The special issue of Alliance on donor collaboration (March 2011) was a bit of a shock. I expected the customary ‘happy-glad’ support for donor collaboration, but I was surprised – and pleased – by the critical analysis and insights of Barry Knight and Caroline Hartnell, who call for a sceptical but sensible approach to collaboration, and by the bold position of Richard Best who explains the Joseph Rowntree Foundation’s propensity, under his leadership, to ‘go it alone’ on most grants.
Ironically, these days business is tending towards collaboration while the social sector is tending towards competition. Each sector – ‘for-profit’ and ‘not-for-profit’ – seems to be seeking to tap the comparative advantage of the value chain of the other sector. Just look at the last few issues of Harvard Business Review. It had a pattern-disrupting cover story on ‘Creating Shared Value’ by Michael Porter and Mark Kramer in the January/February issue, while the July/August issue is called ‘Collaborate: Build a culture of trust and innovation’.
The Stanford Social Innovation Review, on the other hand, has regularly run pieces on metric evaluation, impact investment and entrepreneurship – concepts more often associated with hard-nosed business operations. Management consultants for both for-profit businesses and non-profit (or social profit) organizations – such as the work of Marilyn Darling of Signet Research on ‘emergent learning systems’ – are integrating the best practices of each sector across the spectrum to find innovative solutions to wicked problems in complex adaptive systems of all kinds – sociological, ecological, governmental and financial.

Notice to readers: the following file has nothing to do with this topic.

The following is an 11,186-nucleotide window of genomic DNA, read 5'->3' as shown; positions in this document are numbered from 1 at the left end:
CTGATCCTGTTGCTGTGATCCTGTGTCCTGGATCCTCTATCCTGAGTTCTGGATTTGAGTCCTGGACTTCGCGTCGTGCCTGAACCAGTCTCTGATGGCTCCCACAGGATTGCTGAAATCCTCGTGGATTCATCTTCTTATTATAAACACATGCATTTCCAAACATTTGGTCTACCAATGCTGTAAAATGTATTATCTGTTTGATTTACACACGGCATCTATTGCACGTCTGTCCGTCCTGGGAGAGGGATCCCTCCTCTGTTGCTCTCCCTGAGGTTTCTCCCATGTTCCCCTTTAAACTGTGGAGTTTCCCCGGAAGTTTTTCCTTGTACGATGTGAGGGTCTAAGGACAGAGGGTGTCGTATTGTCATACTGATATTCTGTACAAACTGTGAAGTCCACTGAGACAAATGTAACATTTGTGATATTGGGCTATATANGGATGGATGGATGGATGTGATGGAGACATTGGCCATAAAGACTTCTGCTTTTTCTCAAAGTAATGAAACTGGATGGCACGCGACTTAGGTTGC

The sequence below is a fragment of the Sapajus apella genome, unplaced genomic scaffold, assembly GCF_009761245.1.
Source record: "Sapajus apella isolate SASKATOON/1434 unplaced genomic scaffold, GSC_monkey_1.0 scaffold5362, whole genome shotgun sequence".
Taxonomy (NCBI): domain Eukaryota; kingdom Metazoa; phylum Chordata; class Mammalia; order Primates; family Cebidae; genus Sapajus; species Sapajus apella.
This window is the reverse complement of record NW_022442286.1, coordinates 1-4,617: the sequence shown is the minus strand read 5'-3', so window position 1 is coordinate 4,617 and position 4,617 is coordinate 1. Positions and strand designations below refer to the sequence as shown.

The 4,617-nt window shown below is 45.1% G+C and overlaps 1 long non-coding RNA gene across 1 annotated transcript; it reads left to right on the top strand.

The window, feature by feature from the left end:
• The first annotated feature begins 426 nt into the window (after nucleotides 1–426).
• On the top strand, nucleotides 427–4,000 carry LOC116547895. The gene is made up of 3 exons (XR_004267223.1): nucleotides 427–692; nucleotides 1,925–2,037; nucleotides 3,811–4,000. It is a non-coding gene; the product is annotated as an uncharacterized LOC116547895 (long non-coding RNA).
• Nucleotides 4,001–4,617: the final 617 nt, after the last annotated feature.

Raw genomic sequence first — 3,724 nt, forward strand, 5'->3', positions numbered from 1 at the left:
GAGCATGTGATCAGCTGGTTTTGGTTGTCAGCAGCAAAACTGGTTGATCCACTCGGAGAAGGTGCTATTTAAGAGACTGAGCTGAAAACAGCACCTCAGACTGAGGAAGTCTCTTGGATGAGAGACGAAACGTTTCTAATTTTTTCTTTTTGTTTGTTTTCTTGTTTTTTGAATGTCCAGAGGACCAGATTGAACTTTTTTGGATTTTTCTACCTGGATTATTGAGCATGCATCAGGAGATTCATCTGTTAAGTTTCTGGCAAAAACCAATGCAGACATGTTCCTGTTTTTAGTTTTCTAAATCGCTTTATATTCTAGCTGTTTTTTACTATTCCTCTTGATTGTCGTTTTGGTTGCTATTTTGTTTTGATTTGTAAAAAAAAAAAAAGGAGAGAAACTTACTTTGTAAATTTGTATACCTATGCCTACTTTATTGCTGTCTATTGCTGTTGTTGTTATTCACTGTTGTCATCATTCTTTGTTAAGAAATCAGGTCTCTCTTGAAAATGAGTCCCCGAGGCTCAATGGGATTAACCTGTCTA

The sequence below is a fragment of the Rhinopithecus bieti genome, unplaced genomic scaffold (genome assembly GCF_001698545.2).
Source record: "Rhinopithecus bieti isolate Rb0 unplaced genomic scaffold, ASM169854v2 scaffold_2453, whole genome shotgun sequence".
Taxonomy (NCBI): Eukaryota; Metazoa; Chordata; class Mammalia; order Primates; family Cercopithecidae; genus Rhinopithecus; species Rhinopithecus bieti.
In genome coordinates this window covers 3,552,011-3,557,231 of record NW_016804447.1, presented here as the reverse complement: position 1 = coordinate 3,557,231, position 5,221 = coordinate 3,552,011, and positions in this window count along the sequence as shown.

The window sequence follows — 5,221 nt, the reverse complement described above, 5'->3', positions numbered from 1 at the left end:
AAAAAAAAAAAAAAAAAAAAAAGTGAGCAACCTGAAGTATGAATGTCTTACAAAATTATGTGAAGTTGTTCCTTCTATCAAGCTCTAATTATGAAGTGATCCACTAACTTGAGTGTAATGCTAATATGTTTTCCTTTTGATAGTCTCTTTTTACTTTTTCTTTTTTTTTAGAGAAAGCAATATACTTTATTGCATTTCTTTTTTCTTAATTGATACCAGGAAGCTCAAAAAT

Knight and Hartnell’s sceptical but sensible approach to collaboration should be well heeded by donors who support social movements. Scholars have shown that in a comparison of social change strategy outcomes, unexpected political opportunity is often the dependant variable in movement success. Donor collaboration is especially difficult when it comes to anticipating and responding to unexpected political opportunity – particularly across cultures and complex social systems. In fact, self-empowered social movement leaders are often the only ones who can successfully anticipate crucial unexpected opportunities for their movements – that’s why they are leaders and why they have followers.
Donors acting independently – although not necessarily alone – will often achieve better results by enabling such leaders to quickly mobilize resources without waiting for collaborators to sense the same unexpected opportunity.
President Emeritus, Global Greengrants Fund